This week my reading seems to have converged on a single theme again - the value of assets. Whether it is Bitcoin, the US dollar, News, SPACs, Silicon Valley private companies with huge valuations, or something else, asset values dominate.
Assets are interesting. Some are tangible; some are theoretical; some represent the present value of the future; some are treated as property; others like value stores.
Bitcoin is now, as I write, valued at $51,752. A few weeks ago, it was valued at less than half that. Rana Foroohar
, writing in The Financial Times,
writes - in my leading article - that:
“The rise in popularity of highly volatile cryptocurrencies such as bitcoin could simply be seen as a speculative sign of this US Federal Reserve-enabled froth. But it might better be interpreted as an early signal of a new world order in which the US and the dollar will play a less important role.”
The new world order in question has been coming for a long time. It is driven by an inevitability - the decline of great nations. There has never been an empire that did not decline. The reason? Capitalism. Like Covid 19, Capitalism is brutal when it comes to punishing the old. Those who allow their infrastructure to age and fail to invest in their economies’ rebirth are destined to be out-competed by newer entrants with modern techniques for extraction, production, and distribution. The USA had its peak after World War Two. China, India, Indonesia, Brazil, Africa (especially Nigeria) are at the start of their growth. Roughly where the USA was in the 1920s. The world order reflects the past, with the US dollar as the currency of trade and reserves. But that cannot last.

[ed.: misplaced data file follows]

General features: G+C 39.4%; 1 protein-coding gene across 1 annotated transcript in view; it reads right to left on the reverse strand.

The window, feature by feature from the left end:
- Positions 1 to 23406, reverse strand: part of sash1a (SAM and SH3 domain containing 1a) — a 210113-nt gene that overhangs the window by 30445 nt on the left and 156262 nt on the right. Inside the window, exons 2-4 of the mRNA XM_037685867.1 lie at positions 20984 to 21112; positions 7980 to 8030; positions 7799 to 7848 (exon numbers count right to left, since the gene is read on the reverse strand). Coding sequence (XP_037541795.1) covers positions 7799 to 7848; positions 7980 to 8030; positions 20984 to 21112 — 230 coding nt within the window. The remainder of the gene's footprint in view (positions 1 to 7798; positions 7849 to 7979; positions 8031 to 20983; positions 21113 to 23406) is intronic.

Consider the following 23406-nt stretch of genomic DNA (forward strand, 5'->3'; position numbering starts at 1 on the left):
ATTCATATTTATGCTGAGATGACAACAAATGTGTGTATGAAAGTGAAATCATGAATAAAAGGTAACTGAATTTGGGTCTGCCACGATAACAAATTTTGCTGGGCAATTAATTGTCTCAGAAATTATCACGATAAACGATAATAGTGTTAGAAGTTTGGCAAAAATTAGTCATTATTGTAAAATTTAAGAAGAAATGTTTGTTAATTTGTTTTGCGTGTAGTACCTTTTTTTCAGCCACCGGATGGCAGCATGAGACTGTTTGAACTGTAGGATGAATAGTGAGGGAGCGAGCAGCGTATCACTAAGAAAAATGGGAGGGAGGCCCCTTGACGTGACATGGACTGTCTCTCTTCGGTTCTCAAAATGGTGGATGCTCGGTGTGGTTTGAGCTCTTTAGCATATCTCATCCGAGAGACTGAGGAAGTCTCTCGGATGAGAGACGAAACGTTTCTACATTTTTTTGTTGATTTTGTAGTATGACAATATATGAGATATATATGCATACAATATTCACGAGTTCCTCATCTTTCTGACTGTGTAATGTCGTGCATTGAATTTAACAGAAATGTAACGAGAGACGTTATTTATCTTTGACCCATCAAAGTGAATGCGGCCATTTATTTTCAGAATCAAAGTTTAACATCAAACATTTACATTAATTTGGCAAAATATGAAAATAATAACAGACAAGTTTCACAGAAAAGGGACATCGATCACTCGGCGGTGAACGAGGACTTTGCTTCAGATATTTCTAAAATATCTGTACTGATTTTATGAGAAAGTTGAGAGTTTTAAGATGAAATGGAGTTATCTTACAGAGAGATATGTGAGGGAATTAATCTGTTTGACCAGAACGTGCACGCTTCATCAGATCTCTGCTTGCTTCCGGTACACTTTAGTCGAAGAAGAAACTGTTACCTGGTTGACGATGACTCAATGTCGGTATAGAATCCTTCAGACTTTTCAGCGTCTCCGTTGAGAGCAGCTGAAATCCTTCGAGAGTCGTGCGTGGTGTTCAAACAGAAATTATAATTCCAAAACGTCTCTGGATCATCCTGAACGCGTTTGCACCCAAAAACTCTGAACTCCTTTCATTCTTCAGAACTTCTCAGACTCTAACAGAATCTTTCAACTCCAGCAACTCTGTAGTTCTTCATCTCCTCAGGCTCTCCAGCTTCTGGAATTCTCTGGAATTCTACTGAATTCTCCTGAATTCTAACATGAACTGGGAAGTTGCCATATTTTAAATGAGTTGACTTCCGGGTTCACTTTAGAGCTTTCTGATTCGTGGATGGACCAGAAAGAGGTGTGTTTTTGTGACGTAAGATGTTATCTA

A second trend compounds this built-in obsolescence. Technology has globalized everything, and money is next on the list. If America’s changing world role did not already challenge the dollar, it would be challenged by the rise of digital money and digital stores of value.
Most commentators expect Bitcoin to double from here and rapidly. I suspect they are right. I do not own Bitcoin myself, but I do own shares in GBTC, a proxy for Bitcoin. They are up 316% as of today since I bought them. The dollar has been flat to down in the same time period.
So assets are important. The other discussions this week focus on the value of news. Google has agreed to pay News Corp for its news; Facebook has refused and is now blocking news in Australia, where new laws do not allow it to show news without payment. I fear News Corp and Google are on the wrong side of history here. Facebook’s approach - to show the value it delivers to news organizations in Australia (roughly AU$400 m in 2020) is different:
“In fact, and as we have made clear to the Australian government for many months, the value exchange between Facebook and publishers runs in favor of the publishers — which is the reverse of what the legislation would require the arbitrator to assume. Last year Facebook generated approximately 5.1 billion free referrals to Australian publishers worth an estimated AU$407 million. For Facebook, the business gain from news is minimal. News makes up less than 4% of the content people see in their News Feed…[This legislation] seeks to penalise Facebook for content it didn’t take or ask for.”
Ben Thompson takes the Google and FaceBook approaches apart in the article included below.
My take, beyond the above, is that assets reflect their real value to people. It is rare for the value of an asset to diverge far from that. America is in decline, as is the “news”. SPACs are valuable because of their prospects, as is Clubhouse. And UI Path, this week’s asset of the week, or as we call it “Startup of the Week”, delivers 222,000% gain for its early investors because it built a massive business, very fast, using artificial intelligence in place of humans to perform repetitive enterprise tasks.
Understanding assets is key to understanding the future and how it differs from the past.